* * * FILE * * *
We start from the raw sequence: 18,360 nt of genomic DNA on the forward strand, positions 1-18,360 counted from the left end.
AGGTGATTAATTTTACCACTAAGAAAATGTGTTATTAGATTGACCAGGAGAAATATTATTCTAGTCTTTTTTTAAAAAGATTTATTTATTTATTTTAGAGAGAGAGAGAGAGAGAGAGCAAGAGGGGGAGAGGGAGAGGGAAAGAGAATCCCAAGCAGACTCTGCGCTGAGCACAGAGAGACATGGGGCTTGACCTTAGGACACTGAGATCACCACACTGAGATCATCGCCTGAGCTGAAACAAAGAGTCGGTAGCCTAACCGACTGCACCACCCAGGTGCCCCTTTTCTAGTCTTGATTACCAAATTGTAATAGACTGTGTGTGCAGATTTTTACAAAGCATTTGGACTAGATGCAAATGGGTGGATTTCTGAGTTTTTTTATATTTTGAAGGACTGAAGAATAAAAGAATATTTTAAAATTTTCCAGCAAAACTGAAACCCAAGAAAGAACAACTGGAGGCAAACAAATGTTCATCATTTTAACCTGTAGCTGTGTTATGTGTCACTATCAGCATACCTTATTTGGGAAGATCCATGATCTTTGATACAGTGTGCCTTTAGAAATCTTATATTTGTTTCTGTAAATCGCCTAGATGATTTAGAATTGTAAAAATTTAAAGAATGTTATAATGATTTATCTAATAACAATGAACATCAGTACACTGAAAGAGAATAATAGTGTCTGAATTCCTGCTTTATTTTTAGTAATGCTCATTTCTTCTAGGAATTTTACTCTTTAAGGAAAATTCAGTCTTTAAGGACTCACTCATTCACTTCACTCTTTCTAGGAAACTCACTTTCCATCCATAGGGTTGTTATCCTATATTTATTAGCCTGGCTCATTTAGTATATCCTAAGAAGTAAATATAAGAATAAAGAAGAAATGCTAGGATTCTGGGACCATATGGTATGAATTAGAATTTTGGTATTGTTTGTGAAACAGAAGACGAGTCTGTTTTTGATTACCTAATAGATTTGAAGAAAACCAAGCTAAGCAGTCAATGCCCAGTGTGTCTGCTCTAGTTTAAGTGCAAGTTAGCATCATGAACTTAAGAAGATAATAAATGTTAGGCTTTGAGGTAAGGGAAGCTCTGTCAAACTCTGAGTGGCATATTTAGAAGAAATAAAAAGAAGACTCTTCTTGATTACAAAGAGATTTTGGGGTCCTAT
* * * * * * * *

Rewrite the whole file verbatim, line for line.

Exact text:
We start from the raw sequence: 18,360 nt of genomic DNA on the forward strand, positions 1-18,360 counted from the left end.
AGGTGATTAATTTTACCACTAAGAAAATGTGTTATTAGATTGACCAGGAGAAATATTATTCTAGTCTTTTTTTAAAAAGATTTATTTATTTATTTTAGAGAGAGAGAGAGAGAGAGAGCAAGAGGGGGAGAGGGAGAGGGAAAGAGAATCCCAAGCAGACTCTGCGCTGAGCACAGAGAGACATGGGGCTTGACCTTAGGACACTGAGATCACCACACTGAGATCATCGCCTGAGCTGAAACAAAGAGTCGGTAGCCTAACCGACTGCACCACCCAGGTGCCCCTTTTCTAGTCTTGATTACCAAATTGTAATAGACTGTGTGTGCAGATTTTTACAAAGCATTTGGACTAGATGCAAATGGGTGGATTTCTGAGTTTTTTTATATTTTGAAGGACTGAAGAATAAAAGAATATTTTAAAATTTTCCAGCAAAACTGAAACCCAAGAAAGAACAACTGGAGGCAAACAAATGTTCATCATTTTAACCTGTAGCTGTGTTATGTGTCACTATCAGCATACCTTATTTGGGAAGATCCATGATCTTTGATACAGTGTGCCTTTAGAAATCTTATATTTGTTTCTGTAAATCGCCTAGATGATTTAGAATTGTAAAAATTTAAAGAATGTTATAATGATTTATCTAATAACAATGAACATCAGTACACTGAAAGAGAATAATAGTGTCTGAATTCCTGCTTTATTTTTAGTAATGCTCATTTCTTCTAGGAATTTTACTCTTTAAGGAAAATTCAGTCTTTAAGGACTCACTCATTCACTTCACTCTTTCTAGGAAACTCACTTTCCATCCATAGGGTTGTTATCCTATATTTATTAGCCTGGCTCATTTAGTATATCCTAAGAAGTAAATATAAGAATAAAGAAGAAATGCTAGGATTCTGGGACCATATGGTATGAATTAGAATTTTGGTATTGTTTGTGAAACAGAAGACGAGTCTGTTTTTGATTACCTAATAGATTTGAAGAAAACCAAGCTAAGCAGTCAATGCCCAGTGTGTCTGCTCTAGTTTAAGTGCAAGTTAGCATCATGAACTTAAGAAGATAATAAATGTTAGGCTTTGAGGTAAGGGAAGCTCTGTCAAACTCTGAGTGGCATATTTAGAAGAAATAAAAAGAAGACTCTTCTTGATTACAAAGAGATTTTGGGGTCCTAT